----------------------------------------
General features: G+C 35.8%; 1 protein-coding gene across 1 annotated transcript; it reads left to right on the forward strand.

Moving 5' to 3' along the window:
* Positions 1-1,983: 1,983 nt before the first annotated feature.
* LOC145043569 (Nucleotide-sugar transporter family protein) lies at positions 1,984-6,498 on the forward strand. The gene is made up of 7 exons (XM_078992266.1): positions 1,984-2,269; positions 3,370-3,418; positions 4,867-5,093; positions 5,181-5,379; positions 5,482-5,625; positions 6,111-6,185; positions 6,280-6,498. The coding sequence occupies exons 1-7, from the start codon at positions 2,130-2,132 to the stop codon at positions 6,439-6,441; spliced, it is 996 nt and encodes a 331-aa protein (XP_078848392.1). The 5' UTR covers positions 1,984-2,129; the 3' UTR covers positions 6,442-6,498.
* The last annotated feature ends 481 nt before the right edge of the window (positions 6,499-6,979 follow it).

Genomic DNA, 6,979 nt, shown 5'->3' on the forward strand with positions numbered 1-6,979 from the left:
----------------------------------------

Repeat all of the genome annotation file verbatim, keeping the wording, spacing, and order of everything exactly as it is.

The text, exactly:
General features: G+C 35.8%; 1 protein-coding gene across 1 annotated transcript; it reads left to right on the forward strand.

Moving 5' to 3' along the window:
* Positions 1-1,983: 1,983 nt before the first annotated feature.
* LOC145043569 (Nucleotide-sugar transporter family protein) lies at positions 1,984-6,498 on the forward strand. The gene is made up of 7 exons (XM_078992266.1): positions 1,984-2,269; positions 3,370-3,418; positions 4,867-5,093; positions 5,181-5,379; positions 5,482-5,625; positions 6,111-6,185; positions 6,280-6,498. The coding sequence occupies exons 1-7, from the start codon at positions 2,130-2,132 to the stop codon at positions 6,439-6,441; spliced, it is 996 nt and encodes a 331-aa protein (XP_078848392.1). The 5' UTR covers positions 1,984-2,129; the 3' UTR covers positions 6,442-6,498.
* The last annotated feature ends 481 nt before the right edge of the window (positions 6,499-6,979 follow it).

Genomic DNA, 6,979 nt, shown 5'->3' on the forward strand with positions numbered 1-6,979 from the left: